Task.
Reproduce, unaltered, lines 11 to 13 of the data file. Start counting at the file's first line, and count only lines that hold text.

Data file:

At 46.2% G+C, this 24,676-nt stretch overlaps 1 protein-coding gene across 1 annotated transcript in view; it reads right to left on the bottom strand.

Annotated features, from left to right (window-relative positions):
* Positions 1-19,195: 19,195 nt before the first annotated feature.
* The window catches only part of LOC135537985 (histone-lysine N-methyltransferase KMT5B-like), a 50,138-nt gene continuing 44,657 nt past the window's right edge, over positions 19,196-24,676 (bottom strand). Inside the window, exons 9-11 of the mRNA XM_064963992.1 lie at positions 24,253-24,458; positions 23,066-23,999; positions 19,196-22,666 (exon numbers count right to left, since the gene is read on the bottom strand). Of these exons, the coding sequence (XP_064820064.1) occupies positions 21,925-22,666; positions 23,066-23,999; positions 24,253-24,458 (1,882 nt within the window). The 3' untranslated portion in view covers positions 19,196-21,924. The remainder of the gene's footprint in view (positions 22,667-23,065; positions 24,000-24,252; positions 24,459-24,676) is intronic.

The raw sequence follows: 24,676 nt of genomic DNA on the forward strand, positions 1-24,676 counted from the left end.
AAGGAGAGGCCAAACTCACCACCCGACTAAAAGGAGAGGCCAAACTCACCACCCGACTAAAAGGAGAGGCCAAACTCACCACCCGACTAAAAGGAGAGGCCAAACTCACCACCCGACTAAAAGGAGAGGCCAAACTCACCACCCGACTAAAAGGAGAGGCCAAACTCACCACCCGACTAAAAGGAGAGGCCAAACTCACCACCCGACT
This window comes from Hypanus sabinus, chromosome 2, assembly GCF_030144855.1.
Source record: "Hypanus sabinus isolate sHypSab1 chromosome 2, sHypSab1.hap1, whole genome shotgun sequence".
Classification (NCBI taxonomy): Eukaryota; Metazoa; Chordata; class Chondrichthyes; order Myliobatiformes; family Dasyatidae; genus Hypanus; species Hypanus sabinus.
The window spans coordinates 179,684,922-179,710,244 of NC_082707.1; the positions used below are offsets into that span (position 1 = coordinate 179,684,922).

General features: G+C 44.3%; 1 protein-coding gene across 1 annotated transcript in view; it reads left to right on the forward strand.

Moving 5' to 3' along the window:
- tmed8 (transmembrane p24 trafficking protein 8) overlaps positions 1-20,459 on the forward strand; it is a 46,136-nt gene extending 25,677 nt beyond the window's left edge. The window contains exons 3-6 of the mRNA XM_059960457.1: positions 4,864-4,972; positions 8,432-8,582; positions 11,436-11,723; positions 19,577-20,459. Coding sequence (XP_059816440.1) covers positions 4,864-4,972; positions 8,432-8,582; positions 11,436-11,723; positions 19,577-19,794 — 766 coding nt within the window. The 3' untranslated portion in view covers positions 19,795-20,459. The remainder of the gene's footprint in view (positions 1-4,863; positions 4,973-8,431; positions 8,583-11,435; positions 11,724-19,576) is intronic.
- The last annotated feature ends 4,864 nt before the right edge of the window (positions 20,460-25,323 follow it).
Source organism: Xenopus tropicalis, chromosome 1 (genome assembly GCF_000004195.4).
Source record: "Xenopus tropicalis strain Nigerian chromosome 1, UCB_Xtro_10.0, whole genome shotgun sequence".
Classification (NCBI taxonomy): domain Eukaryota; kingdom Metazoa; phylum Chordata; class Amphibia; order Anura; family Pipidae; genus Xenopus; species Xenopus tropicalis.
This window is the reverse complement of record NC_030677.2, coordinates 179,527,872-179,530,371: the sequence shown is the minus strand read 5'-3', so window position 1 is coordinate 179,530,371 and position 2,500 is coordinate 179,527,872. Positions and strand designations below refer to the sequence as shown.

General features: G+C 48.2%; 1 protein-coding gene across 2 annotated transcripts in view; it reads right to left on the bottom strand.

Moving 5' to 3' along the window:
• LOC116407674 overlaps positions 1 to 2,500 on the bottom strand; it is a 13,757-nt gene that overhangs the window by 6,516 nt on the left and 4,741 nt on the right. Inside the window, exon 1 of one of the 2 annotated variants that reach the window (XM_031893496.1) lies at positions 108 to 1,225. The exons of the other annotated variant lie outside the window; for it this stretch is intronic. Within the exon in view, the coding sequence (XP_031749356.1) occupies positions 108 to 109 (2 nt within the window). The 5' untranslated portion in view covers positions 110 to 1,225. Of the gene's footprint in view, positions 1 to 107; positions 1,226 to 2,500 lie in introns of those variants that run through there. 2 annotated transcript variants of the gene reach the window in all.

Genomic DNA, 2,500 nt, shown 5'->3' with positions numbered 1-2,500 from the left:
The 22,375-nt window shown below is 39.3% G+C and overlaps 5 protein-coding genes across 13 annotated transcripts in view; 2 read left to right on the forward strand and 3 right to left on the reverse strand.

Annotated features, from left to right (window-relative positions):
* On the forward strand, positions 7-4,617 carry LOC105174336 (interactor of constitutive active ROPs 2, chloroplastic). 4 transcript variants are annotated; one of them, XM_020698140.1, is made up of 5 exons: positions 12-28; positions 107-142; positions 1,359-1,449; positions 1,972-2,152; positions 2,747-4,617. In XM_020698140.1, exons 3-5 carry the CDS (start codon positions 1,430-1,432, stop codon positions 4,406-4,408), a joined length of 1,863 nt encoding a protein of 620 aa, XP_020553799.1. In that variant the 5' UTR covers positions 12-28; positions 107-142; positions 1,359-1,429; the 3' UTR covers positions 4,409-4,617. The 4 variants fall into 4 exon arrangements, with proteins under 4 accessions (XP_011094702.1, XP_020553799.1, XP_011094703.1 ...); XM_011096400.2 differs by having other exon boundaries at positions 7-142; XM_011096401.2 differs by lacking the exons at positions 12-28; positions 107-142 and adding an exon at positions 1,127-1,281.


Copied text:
General features: G+C 44.3%; 1 protein-coding gene across 1 annotated transcript in view; it reads left to right on the forward strand.

Moving 5' to 3' along the window:
- tmed8 (transmembrane p24 trafficking protein 8) overlaps positions 1-20,459 on the forward strand; it is a 46,136-nt gene extending 25,677 nt beyond the window's left edge. The window contains exons 3-6 of the mRNA XM_059960457.1: positions 4,864-4,972; positions 8,432-8,582; positions 11,436-11,723; positions 19,577-20,459. Coding sequence (XP_059816440.1) covers positions 4,864-4,972; positions 8,432-8,582; positions 11,436-11,723; positions 19,577-19,794 — 766 coding nt within the window. The 3' untranslated portion in view covers positions 19,795-20,459. The remainder of the gene's footprint in view (positions 1-4,863; positions 4,973-8,431; positions 8,583-11,435; positions 11,724-19,576) is intronic.